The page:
In 1850, Henry Wade, the surveyor for the Portland district, completed a plan of the township of Hamilton, then known as The Grange. He was under instruction from Robert Hoddle, the head of the Melbourne Survey Office. Hoddle requested Wade set aside eight acres for a cemetery. Wade surveyed a site on the then Wannon Road, later known as Coleraine Road. That site became the Hamilton Cemetery but is now more commonly known as the Hamilton Old Cemetery after the first burial at the Hamilton Lawn Cemetery in February 1970. Some burials occurred at the old cemetery after that time, but generally with existing graves.
Of the cemeteries I have visited in the Western District, the Hamilton Old Cemetery is the one closest to my heart. The following grave is the one that first took me there. The time of my first visit is unclear but maybe as a toddler. I’m not sure who I even went with. Maybe my Nana or my great auntie Rosie, both daughters of Thomas and Sarah Hadden. Both Nana and Auntie Rosie took me to the cemetery many times as a child.
The visits to the cemetery were a regular Sunday ritual. If I heard Nana say, “Those flowers would be nice for the cemetery”, I knew the camellias or the dahlias were in bloom and a cemetery visit was impending. Of course, there were also the visits on significant dates. Nana and Auntie Rosie would weed the plot and put fresh flowers in the vases and I would fill the vases with water at a nearby tap. The vases in the photo (above) have been with the grave since the beginning as Mum remembers them when she was a child visiting the grave. And now my son, a fourth generation descendant, has visited the grave of his gg grandparents Thomas and Sarah.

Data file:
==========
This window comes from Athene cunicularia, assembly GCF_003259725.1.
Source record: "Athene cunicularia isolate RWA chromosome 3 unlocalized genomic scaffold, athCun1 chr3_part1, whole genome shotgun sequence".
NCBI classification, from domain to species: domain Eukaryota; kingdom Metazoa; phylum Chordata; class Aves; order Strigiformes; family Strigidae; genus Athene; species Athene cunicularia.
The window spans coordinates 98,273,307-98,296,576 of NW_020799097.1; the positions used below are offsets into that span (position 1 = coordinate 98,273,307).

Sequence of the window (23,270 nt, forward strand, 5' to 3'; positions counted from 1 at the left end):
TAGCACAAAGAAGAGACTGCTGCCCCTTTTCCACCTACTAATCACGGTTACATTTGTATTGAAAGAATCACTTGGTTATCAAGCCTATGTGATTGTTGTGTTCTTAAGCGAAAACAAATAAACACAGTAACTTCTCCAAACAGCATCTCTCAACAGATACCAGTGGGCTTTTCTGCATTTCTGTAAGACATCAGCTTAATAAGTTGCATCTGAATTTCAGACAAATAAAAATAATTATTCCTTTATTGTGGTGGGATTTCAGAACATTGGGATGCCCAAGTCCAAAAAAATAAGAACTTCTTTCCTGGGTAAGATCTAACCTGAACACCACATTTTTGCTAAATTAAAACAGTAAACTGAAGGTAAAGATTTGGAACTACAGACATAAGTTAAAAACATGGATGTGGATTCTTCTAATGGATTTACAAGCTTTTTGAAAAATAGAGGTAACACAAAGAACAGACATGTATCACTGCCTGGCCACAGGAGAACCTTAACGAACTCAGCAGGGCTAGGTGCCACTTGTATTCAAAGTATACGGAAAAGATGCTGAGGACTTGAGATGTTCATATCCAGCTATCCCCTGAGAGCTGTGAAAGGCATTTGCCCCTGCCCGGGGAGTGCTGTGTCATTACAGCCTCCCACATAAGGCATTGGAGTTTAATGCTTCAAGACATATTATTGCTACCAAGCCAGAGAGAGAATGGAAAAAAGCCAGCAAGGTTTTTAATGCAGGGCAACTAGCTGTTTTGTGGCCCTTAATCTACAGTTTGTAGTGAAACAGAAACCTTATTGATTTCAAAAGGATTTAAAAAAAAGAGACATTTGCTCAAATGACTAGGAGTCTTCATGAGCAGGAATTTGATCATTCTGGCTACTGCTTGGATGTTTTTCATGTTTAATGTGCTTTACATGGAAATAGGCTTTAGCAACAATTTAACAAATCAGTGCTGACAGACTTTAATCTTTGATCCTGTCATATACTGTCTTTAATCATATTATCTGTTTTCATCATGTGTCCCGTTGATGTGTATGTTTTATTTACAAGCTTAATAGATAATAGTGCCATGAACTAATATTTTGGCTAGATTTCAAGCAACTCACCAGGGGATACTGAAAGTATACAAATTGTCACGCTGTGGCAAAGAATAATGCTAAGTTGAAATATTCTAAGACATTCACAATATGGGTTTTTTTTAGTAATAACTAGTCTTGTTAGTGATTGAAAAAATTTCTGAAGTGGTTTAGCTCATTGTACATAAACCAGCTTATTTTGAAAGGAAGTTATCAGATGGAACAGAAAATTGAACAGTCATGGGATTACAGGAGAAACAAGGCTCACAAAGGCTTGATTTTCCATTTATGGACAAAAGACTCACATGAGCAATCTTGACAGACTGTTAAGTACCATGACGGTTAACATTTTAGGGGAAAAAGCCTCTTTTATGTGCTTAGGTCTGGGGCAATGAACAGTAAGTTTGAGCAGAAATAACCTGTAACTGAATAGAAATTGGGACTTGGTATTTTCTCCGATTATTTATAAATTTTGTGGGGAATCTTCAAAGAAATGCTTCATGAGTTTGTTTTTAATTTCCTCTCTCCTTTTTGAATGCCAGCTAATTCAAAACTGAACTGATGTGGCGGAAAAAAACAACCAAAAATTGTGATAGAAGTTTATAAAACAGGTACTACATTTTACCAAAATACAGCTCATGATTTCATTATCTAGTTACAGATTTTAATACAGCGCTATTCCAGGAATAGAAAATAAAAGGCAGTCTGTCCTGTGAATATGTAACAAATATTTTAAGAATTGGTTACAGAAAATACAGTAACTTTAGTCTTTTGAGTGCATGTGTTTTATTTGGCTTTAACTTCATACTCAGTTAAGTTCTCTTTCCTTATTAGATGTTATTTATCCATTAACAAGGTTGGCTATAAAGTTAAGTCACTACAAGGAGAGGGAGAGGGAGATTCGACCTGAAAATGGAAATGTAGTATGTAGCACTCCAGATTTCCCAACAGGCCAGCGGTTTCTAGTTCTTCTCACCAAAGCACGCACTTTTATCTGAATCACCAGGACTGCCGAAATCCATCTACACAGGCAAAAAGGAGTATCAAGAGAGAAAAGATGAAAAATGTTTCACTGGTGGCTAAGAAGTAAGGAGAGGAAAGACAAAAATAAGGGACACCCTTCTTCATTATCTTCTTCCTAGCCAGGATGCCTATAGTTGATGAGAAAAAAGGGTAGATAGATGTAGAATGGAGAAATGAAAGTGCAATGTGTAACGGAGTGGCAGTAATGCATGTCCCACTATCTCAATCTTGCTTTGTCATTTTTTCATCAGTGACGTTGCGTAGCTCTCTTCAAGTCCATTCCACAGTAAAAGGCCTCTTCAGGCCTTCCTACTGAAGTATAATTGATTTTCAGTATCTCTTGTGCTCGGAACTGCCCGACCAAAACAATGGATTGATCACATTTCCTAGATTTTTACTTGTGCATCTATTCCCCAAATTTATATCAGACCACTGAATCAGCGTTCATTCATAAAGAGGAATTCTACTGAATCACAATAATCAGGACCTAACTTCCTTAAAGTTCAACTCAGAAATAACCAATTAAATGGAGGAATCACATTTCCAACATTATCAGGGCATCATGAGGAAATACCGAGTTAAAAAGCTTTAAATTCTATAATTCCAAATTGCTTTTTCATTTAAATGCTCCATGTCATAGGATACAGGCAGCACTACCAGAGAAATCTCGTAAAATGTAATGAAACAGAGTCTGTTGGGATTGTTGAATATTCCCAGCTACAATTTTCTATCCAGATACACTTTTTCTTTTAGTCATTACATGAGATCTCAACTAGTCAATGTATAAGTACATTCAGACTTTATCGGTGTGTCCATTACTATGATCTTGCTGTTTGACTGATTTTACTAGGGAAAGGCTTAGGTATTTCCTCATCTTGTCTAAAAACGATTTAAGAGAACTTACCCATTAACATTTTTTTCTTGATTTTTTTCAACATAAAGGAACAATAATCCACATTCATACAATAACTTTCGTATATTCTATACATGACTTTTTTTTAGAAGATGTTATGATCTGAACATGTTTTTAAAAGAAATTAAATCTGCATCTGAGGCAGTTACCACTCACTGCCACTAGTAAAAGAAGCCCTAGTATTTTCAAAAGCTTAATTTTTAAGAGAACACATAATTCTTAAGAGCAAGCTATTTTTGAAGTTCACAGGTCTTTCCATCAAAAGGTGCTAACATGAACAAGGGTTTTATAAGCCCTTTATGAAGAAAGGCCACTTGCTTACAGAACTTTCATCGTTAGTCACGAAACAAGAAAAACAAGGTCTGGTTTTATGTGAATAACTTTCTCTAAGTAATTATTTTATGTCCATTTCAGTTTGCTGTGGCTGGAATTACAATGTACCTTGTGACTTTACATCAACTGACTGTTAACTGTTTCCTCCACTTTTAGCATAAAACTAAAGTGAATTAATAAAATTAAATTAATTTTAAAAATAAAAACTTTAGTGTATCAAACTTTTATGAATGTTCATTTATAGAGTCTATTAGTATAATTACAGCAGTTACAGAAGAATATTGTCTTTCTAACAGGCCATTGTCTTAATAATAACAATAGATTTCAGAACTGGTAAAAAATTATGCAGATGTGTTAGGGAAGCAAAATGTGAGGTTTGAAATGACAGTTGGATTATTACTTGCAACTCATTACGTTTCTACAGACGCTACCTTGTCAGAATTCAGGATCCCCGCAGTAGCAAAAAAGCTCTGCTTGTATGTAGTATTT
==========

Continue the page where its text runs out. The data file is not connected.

Thomas Hadden was born in Cavendish in 1879, a son of a Scottish immigrant while Sarah was born Sarah Elizabeth Harman at Byaduk. Her mother, Lizzie Bishop, passed away when Sarah was seven and she and her two siblings were raised by their father Reuben and step-mother Emma Lorden. Thomas Hadden and Sarah Harman married in 1904 at Byaduk. They raised seven children in a small house on Coleraine Road, their first-born Lucy Angelina in 1905.
Both Sarah and Tom passed away in their sixties. Tom in 1943 aged sixty-four and Sarah in 1948 aged sixty-five, both still relatively young.
When I was ten, there was another grave to visit at the cemetery, that of my great Uncle Len Hadden. We probably visited it before that, but it’s not in my memory. My great-aunt Jessie was buried in 1969, but I was one-year-old and don’t remember her, but I do remember Uncle Len.
Arthur Leonard Hadden (below), better known as Len, was the second child and oldest son of Thomas and Sarah. He was born in February 1907 at Hamilton. Len attended the Hamilton State school and became a butcher.
Len married Jessie McPhail in October 1928 at Hamilton. Jessie was born at Tahara to Archibald McPhail and Jessie Wilson in 1905. Jessie and Len had four boys.
Visiting Uncle Len at his home on Port Fairy Road, Hamilton during the 1970s was memorable. Then a widower, he was in his mid-sixties but he seemed very old to me. I recall he always had the newspaper open on the table and the radio going, the racing station I think, and he didn’t talk much to me, not in the way his younger brother Bill did anyway. Uncle Len had an ankle biting silky terrier called Scruffy I was a bit scared of and a talking cockatoo. Most memorable was his outdoor dunny, the only one I had seen at the time, and I can still recall the smell which was probably phenyle.